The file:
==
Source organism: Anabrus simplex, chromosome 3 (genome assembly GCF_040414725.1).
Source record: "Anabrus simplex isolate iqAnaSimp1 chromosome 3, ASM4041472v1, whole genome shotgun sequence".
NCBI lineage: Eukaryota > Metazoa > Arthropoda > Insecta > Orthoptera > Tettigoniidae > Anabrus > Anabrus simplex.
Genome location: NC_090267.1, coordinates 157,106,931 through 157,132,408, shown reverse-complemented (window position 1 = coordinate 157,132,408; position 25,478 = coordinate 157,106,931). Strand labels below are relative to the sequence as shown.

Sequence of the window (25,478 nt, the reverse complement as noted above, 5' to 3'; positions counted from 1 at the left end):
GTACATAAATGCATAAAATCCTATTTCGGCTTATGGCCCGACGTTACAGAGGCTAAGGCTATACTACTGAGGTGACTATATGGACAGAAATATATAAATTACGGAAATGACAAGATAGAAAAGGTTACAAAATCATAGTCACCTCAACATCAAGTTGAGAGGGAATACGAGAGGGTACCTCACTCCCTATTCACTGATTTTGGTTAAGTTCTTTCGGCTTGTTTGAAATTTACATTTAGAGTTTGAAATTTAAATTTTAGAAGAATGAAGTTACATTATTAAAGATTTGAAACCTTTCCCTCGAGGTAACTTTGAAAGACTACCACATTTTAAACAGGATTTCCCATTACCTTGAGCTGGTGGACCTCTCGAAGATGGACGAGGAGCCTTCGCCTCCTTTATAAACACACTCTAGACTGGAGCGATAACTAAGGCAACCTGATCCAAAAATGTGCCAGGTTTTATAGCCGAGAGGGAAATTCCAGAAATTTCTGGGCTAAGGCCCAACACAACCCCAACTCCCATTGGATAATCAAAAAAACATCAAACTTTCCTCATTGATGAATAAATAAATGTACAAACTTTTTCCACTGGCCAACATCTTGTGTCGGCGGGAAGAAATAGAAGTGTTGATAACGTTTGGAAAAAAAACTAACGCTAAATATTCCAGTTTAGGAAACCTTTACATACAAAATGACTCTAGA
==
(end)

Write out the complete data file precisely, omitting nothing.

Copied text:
Source organism: Anabrus simplex, chromosome 3 (genome assembly GCF_040414725.1).
Source record: "Anabrus simplex isolate iqAnaSimp1 chromosome 3, ASM4041472v1, whole genome shotgun sequence".
NCBI lineage: Eukaryota > Metazoa > Arthropoda > Insecta > Orthoptera > Tettigoniidae > Anabrus > Anabrus simplex.
Genome location: NC_090267.1, coordinates 157,106,931 through 157,132,408, shown reverse-complemented (window position 1 = coordinate 157,132,408; position 25,478 = coordinate 157,106,931). Strand labels below are relative to the sequence as shown.

Sequence of the window (25,478 nt, the reverse complement as noted above, 5' to 3'; positions counted from 1 at the left end):
GTACATAAATGCATAAAATCCTATTTCGGCTTATGGCCCGACGTTACAGAGGCTAAGGCTATACTACTGAGGTGACTATATGGACAGAAATATATAAATTACGGAAATGACAAGATAGAAAAGGTTACAAAATCATAGTCACCTCAACATCAAGTTGAGAGGGAATACGAGAGGGTACCTCACTCCCTATTCACTGATTTTGGTTAAGTTCTTTCGGCTTGTTTGAAATTTACATTTAGAGTTTGAAATTTAAATTTTAGAAGAATGAAGTTACATTATTAAAGATTTGAAACCTTTCCCTCGAGGTAACTTTGAAAGACTACCACATTTTAAACAGGATTTCCCATTACCTTGAGCTGGTGGACCTCTCGAAGATGGACGAGGAGCCTTCGCCTCCTTTATAAACACACTCTAGACTGGAGCGATAACTAAGGCAACCTGATCCAAAAATGTGCCAGGTTTTATAGCCGAGAGGGAAATTCCAGAAATTTCTGGGCTAAGGCCCAACACAACCCCAACTCCCATTGGATAATCAAAAAAACATCAAACTTTCCTCATTGATGAATAAATAAATGTACAAACTTTTTCCACTGGCCAACATCTTGTGTCGGCGGGAAGAAATAGAAGTGTTGATAACGTTTGGAAAAAAAACTAACGCTAAATATTCCAGTTTAGGAAACCTTTACATACAAAATGACTCTAGA